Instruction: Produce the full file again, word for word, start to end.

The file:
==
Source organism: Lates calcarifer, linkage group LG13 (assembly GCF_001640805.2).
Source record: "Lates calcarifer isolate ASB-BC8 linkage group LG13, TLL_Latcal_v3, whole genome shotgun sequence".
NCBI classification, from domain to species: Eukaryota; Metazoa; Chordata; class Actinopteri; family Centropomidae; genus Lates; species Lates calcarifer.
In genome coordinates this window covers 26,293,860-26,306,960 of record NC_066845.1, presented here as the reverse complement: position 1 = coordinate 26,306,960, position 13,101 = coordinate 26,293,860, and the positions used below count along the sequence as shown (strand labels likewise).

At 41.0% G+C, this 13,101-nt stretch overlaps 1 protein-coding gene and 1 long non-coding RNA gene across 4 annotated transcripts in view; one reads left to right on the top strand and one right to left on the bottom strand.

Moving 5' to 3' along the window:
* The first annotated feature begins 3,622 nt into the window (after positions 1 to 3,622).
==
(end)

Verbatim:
Source organism: Lates calcarifer, linkage group LG13 (assembly GCF_001640805.2).
Source record: "Lates calcarifer isolate ASB-BC8 linkage group LG13, TLL_Latcal_v3, whole genome shotgun sequence".
NCBI classification, from domain to species: Eukaryota; Metazoa; Chordata; class Actinopteri; family Centropomidae; genus Lates; species Lates calcarifer.
In genome coordinates this window covers 26,293,860-26,306,960 of record NC_066845.1, presented here as the reverse complement: position 1 = coordinate 26,306,960, position 13,101 = coordinate 26,293,860, and the positions used below count along the sequence as shown (strand labels likewise).

At 41.0% G+C, this 13,101-nt stretch overlaps 1 protein-coding gene and 1 long non-coding RNA gene across 4 annotated transcripts in view; one reads left to right on the top strand and one right to left on the bottom strand.

Moving 5' to 3' along the window:
* The first annotated feature begins 3,622 nt into the window (after positions 1 to 3,622).